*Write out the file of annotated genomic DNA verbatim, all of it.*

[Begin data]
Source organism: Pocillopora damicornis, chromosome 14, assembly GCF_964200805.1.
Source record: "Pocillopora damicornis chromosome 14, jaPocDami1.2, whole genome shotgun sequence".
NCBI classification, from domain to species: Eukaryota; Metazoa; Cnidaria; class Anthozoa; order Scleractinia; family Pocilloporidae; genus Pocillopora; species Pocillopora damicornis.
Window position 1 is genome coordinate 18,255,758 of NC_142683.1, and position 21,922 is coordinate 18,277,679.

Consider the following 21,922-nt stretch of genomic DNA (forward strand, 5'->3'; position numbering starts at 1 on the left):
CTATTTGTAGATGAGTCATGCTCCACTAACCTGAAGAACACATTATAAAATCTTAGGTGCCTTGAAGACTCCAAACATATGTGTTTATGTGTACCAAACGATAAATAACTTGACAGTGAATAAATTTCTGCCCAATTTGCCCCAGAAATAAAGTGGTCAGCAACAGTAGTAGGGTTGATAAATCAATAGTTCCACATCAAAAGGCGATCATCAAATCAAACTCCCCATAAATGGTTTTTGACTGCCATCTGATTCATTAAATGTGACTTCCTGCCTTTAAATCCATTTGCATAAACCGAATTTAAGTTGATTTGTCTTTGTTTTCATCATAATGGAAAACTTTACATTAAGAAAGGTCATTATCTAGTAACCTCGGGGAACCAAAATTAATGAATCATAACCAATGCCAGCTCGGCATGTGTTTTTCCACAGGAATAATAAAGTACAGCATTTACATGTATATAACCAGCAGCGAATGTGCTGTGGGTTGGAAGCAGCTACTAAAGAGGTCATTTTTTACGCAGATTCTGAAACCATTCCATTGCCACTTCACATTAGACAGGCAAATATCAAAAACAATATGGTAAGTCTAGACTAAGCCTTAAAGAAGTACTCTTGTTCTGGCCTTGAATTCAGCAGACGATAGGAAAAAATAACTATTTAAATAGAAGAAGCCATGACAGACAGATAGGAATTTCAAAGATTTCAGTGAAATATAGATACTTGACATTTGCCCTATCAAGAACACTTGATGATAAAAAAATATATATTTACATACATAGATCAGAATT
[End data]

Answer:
Source organism: Pocillopora damicornis, chromosome 14, assembly GCF_964200805.1.
Source record: "Pocillopora damicornis chromosome 14, jaPocDami1.2, whole genome shotgun sequence".
NCBI classification, from domain to species: Eukaryota; Metazoa; Cnidaria; class Anthozoa; order Scleractinia; family Pocilloporidae; genus Pocillopora; species Pocillopora damicornis.
Window position 1 is genome coordinate 18,255,758 of NC_142683.1, and position 21,922 is coordinate 18,277,679.

Consider the following 21,922-nt stretch of genomic DNA (forward strand, 5'->3'; position numbering starts at 1 on the left):
CTATTTGTAGATGAGTCATGCTCCACTAACCTGAAGAACACATTATAAAATCTTAGGTGCCTTGAAGACTCCAAACATATGTGTTTATGTGTACCAAACGATAAATAACTTGACAGTGAATAAATTTCTGCCCAATTTGCCCCAGAAATAAAGTGGTCAGCAACAGTAGTAGGGTTGATAAATCAATAGTTCCACATCAAAAGGCGATCATCAAATCAAACTCCCCATAAATGGTTTTTGACTGCCATCTGATTCATTAAATGTGACTTCCTGCCTTTAAATCCATTTGCATAAACCGAATTTAAGTTGATTTGTCTTTGTTTTCATCATAATGGAAAACTTTACATTAAGAAAGGTCATTATCTAGTAACCTCGGGGAACCAAAATTAATGAATCATAACCAATGCCAGCTCGGCATGTGTTTTTCCACAGGAATAATAAAGTACAGCATTTACATGTATATAACCAGCAGCGAATGTGCTGTGGGTTGGAAGCAGCTACTAAAGAGGTCATTTTTTACGCAGATTCTGAAACCATTCCATTGCCACTTCACATTAGACAGGCAAATATCAAAAACAATATGGTAAGTCTAGACTAAGCCTTAAAGAAGTACTCTTGTTCTGGCCTTGAATTCAGCAGACGATAGGAAAAAATAACTATTTAAATAGAAGAAGCCATGACAGACAGATAGGAATTTCAAAGATTTCAGTGAAATATAGATACTTGACATTTGCCCTATCAAGAACACTTGATGATAAAAAAATATATATTTACATACATAGATCAGAATT